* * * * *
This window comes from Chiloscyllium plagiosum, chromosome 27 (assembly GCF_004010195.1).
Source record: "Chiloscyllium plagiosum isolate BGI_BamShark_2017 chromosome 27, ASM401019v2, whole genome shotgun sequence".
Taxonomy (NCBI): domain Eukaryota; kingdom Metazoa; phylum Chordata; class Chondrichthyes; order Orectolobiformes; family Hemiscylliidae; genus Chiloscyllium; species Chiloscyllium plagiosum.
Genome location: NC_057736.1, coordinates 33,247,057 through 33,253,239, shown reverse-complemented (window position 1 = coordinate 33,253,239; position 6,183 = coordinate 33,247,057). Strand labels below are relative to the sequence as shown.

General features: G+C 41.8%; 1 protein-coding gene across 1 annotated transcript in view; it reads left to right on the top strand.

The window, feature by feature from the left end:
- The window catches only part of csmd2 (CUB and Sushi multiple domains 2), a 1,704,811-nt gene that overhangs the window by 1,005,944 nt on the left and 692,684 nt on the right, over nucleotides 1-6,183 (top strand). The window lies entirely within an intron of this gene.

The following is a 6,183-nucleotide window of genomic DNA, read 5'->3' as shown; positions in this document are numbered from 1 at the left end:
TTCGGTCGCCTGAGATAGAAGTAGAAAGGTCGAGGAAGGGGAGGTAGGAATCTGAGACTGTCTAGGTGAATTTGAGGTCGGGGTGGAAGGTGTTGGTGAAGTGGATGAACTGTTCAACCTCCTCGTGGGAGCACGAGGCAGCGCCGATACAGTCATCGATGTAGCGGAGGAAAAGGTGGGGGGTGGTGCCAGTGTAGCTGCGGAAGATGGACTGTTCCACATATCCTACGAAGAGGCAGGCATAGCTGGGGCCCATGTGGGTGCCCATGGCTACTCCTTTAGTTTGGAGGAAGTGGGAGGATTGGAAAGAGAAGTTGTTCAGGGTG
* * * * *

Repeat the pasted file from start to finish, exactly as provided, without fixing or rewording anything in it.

This window comes from Chiloscyllium plagiosum, chromosome 27 (assembly GCF_004010195.1).
Source record: "Chiloscyllium plagiosum isolate BGI_BamShark_2017 chromosome 27, ASM401019v2, whole genome shotgun sequence".
Taxonomy (NCBI): domain Eukaryota; kingdom Metazoa; phylum Chordata; class Chondrichthyes; order Orectolobiformes; family Hemiscylliidae; genus Chiloscyllium; species Chiloscyllium plagiosum.
Genome location: NC_057736.1, coordinates 33,247,057 through 33,253,239, shown reverse-complemented (window position 1 = coordinate 33,253,239; position 6,183 = coordinate 33,247,057). Strand labels below are relative to the sequence as shown.

General features: G+C 41.8%; 1 protein-coding gene across 1 annotated transcript in view; it reads left to right on the top strand.

The window, feature by feature from the left end:
- The window catches only part of csmd2 (CUB and Sushi multiple domains 2), a 1,704,811-nt gene that overhangs the window by 1,005,944 nt on the left and 692,684 nt on the right, over nucleotides 1-6,183 (top strand). The window lies entirely within an intron of this gene.

The following is a 6,183-nucleotide window of genomic DNA, read 5'->3' as shown; positions in this document are numbered from 1 at the left end:
TTCGGTCGCCTGAGATAGAAGTAGAAAGGTCGAGGAAGGGGAGGTAGGAATCTGAGACTGTCTAGGTGAATTTGAGGTCGGGGTGGAAGGTGTTGGTGAAGTGGATGAACTGTTCAACCTCCTCGTGGGAGCACGAGGCAGCGCCGATACAGTCATCGATGTAGCGGAGGAAAAGGTGGGGGGTGGTGCCAGTGTAGCTGCGGAAGATGGACTGTTCCACATATCCTACGAAGAGGCAGGCATAGCTGGGGCCCATGTGGGTGCCCATGGCTACTCCTTTAGTTTGGAGGAAGTGGGAGGATTGGAAAGAGAAGTTGTTCAGGGTG